WASHINGTON (ICIS)--US refiners, petrochemical producers and academic energy specialists will meet in January to explore paths to a broad US manufacturing renaissance drawing on the shale gas bonanza, industry officials said on Tuesday.
The American Fuel & Petrochemical Manufacturers (AFPM) said it is joining with Carnegie Mellon University to convene multiple meetings of industry and academic energy and manufacturing specialists across the country to “construct a roadmap for a manufacturing renaissance”.
AFPM said it was launching the series of round table discussions with Carnegie Mellon’s Scott Institute for Energy Innovation to bring various stakeholders into talks on “the American shale revolution and its implications for manufacturing”.
The increasing availability of low-cost natural gas flowing from shale formations has positioned the US petrochemicals industry and a broad range of other energy-intensive manufacturers for a major competitive advantage over foreign producers that are more dependent on high-dollar crude oil feedstocks and energy fuels.
The refining and petrochemicals trade group said that it would seek participation in the series of exploratory discussions from lawmakers, government officials, industry leaders, labour representatives and opinion makers as well as academics.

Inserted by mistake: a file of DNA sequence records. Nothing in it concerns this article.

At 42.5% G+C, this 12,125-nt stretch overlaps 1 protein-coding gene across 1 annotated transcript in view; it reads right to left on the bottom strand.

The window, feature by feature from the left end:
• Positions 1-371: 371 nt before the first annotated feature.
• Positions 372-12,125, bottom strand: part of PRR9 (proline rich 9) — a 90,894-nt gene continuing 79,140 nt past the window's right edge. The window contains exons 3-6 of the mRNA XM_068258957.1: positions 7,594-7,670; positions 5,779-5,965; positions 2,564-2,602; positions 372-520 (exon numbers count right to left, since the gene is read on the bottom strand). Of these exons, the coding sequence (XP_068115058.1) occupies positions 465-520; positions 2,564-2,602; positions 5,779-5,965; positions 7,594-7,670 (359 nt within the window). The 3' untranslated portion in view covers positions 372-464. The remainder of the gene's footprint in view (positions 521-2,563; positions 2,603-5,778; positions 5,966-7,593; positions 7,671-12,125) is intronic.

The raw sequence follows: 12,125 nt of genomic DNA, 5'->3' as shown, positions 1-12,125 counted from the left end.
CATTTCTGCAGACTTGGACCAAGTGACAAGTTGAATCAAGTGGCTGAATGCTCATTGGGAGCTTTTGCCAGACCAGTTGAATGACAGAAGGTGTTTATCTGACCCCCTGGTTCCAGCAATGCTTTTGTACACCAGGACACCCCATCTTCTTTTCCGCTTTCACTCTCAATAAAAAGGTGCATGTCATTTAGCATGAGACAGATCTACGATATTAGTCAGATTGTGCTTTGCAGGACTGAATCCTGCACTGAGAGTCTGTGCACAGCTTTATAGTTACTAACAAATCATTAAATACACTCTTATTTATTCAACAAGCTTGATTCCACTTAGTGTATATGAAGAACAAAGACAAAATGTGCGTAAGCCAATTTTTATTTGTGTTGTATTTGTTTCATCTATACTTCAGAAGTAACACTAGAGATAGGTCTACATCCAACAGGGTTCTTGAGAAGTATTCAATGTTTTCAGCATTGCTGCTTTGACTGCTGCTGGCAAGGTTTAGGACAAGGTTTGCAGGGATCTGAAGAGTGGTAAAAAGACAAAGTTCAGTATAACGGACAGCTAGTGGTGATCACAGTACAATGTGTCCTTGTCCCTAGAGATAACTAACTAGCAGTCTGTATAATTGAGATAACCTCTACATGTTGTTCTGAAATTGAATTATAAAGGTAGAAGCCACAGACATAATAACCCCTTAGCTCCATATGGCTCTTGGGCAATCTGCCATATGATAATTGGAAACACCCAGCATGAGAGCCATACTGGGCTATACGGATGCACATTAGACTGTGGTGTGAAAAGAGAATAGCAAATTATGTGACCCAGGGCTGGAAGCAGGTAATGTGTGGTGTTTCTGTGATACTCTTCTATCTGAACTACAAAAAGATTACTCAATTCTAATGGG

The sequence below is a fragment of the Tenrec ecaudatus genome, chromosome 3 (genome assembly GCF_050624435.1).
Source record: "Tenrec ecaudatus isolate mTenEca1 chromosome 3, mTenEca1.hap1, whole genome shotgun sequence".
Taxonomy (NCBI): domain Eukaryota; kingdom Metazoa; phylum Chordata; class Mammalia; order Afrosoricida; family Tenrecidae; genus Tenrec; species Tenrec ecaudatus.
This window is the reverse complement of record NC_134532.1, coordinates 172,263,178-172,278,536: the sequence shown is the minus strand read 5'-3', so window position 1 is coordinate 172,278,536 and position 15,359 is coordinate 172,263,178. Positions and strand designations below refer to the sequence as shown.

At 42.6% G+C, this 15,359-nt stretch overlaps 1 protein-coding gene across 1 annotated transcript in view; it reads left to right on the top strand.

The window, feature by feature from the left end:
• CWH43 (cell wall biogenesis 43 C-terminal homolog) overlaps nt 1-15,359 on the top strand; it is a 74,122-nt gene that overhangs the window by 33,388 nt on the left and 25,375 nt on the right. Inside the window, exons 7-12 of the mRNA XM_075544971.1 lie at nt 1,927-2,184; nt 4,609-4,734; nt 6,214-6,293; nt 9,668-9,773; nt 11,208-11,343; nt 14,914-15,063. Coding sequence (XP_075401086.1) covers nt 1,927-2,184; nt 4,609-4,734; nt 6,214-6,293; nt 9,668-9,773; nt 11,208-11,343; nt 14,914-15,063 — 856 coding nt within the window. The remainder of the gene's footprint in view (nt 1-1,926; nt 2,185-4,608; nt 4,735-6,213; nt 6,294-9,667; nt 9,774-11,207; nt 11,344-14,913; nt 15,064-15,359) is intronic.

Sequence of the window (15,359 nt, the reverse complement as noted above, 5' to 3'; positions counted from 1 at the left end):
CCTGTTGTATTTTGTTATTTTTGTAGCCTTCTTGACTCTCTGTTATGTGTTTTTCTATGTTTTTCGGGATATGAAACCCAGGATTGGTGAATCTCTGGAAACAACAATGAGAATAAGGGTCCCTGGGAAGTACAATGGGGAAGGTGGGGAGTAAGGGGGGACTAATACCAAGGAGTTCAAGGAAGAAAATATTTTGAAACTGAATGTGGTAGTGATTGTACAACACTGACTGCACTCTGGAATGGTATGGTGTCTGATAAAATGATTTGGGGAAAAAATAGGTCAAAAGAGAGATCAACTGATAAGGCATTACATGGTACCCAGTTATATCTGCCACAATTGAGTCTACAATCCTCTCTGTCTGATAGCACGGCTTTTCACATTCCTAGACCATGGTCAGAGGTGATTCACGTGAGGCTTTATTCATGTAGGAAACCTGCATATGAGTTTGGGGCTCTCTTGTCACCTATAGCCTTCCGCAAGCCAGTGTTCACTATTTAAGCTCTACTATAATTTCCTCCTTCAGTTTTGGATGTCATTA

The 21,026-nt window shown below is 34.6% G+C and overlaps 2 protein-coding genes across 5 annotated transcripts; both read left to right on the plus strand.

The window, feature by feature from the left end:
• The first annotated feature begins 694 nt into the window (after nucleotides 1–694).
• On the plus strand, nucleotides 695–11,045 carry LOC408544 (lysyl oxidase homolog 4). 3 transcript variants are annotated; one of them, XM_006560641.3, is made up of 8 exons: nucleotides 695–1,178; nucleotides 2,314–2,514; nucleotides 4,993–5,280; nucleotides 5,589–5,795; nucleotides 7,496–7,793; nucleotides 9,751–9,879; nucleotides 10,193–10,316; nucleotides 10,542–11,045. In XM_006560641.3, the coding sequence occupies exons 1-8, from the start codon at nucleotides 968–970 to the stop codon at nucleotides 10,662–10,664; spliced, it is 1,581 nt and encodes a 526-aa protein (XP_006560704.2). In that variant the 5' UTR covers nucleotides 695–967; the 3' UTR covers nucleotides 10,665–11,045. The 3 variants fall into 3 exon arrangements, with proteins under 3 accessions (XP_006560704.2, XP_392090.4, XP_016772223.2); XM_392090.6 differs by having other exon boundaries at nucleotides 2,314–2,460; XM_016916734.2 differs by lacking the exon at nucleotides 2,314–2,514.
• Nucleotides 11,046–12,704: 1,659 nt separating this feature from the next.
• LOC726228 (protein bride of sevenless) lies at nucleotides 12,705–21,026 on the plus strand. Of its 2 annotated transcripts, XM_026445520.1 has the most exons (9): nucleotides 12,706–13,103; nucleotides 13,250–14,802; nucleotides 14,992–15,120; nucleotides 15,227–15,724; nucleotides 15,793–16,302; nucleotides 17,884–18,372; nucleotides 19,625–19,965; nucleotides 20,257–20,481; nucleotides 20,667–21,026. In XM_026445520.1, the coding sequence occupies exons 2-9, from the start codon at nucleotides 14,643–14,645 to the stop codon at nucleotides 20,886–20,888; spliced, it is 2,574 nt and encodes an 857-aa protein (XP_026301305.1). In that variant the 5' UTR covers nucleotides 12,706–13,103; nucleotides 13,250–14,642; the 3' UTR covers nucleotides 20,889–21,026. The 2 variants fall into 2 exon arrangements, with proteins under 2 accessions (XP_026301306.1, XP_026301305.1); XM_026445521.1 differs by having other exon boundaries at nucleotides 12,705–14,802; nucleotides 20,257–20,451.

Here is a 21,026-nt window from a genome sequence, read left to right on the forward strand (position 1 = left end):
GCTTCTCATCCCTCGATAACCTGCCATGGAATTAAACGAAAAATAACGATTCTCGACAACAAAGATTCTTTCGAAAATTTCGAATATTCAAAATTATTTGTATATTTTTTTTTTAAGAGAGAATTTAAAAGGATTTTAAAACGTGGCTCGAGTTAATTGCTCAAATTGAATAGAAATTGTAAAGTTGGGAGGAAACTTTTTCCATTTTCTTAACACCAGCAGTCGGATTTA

AFPM cited an Energy Information Administration (EIA) forecast saying that one-half of the US natural gas supply in 2035 will come from shale gas, which “has the potential to lead to a national manufacturing renaissance”.
The trade group said that the first invitation-only round table session will be held in Pittsburgh, Pennsylvania, on 10 January.
Among other topics, the initial meeting will examine what needs to be done to stimulate petrochemical and other types of manufacturing that can build on the shale gas development.
AFPM said the sessions also will look at what regulatory and workforce issues must be addressed to achieve a manufacturing renaissance.
Paul Hodges studies key influences shaping the chemical industry in Chemicals and the Economy